At the next visit to the pediatrician, parents of children ages 9 to 11 might be in for a surprise: a cholesterol test. Though heart attacks usually strike after age 60, powerful evidence now indicates that atherosclerosis—the accumulation of cholesterol, fats and other substances in the arteries that causes most heart attacks—often begins in childhood. Armed with that knowledge, an expert panel supported by the National Heart, Lung, and Blood Institute recommended in November that physicians perform baseline screening of cholesterol and other lipids in all children ages 9 to 11. Though some argue that this dramatic—and controversial—change to current recommendations will save lives in decades to come, others see it as pointless and even dangerous.

Routine screening in children will accomplish two goals, says Johns Hopkins University School of Medicine lipidologist Peter O. Kwiterovich, a member of the NHLBI panel. First, it will help identify the one in 500 children with familial hypercholesterolemia (FH), an inherited condition that causes an increased risk of heart attack before age 50. Universal screening will also identify the roughly one in four children in this age bracket who have elevated cholesterol associated with factors such as obesity, poor diet and lack of exercise.

In the past, most physicians checked a child’s cholesterol only if there was a family history of FH or early heart disease, or if the child was obese (about 40% of obese children have lipid problems). But research shows that using these parameters misses too many kids with unhealthy lipids, notes Kwiterovich, citing several studies that link high cholesterol in childhood to clinical evidence of cardiovascular disease in early adulthood.

Yet critics warn that some children diagnosed with high cholesterol will be given statins even though there has never been a clinical trial showing that taking statins in childhood prevents heart attacks decades later, or that cholesterol-lowering in kids is safe. “What is the advantage of treating high cholesterol in a 10-year-old versus a 20- or 30-year-old? Nobody knows,” says H. Gilbert Welch, a professor of medicine at Dartmouth Medical School and co-author of Overdiagnosed: Making People Sick in the Pursuit of Health. Moreover, Welch notes that cholesterol is a vital component of androgens and estrogens, the sex hormones. He worries that using drugs to block production of cholesterol in children who have not yet gone through puberty may put them at increased risk for health problems.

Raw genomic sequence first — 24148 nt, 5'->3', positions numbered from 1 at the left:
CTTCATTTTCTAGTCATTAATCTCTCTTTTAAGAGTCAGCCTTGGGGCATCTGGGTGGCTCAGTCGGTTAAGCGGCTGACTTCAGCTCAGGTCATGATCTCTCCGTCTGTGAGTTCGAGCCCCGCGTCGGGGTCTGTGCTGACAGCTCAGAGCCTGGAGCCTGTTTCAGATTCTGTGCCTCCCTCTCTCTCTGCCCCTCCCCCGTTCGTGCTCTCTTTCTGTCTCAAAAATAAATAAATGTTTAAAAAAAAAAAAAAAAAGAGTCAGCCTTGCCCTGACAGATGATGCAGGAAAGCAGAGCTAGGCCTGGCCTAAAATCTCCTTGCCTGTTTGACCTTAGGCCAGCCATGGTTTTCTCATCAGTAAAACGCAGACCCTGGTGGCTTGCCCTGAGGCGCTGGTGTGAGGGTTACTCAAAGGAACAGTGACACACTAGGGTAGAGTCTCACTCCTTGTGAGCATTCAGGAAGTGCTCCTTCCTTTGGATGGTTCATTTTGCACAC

Kwiterovich estimates that only about 1% of children identified as having high cholesterol through universal screening will meet the NHLBI’s criteria for receiving a statin or other lipid-lowering drug. Yet some observers are convinced that a far greater number of children will eventually be given prescriptions. Inevitably, predicts Michael L. LeFevre, a professor of family medicine at the University of Missouri School of Medicine, some physicians will prescribe drug therapy for children unable to bring down their cholesterol with lifestyle changes. “The pressure is there to try to do something,” says LeFevre.

Kwiterovich finds it ironic that some of the same pediatricians who dutifully perform annual physical exams—which rarely uncover anything important—bridle at the suggestion of uncovering a potential heart concern in about 25% of patients. Kwiterovich is pleased that testing is in place. “That’s the most important thing,” he says, “rather than doing nothing.”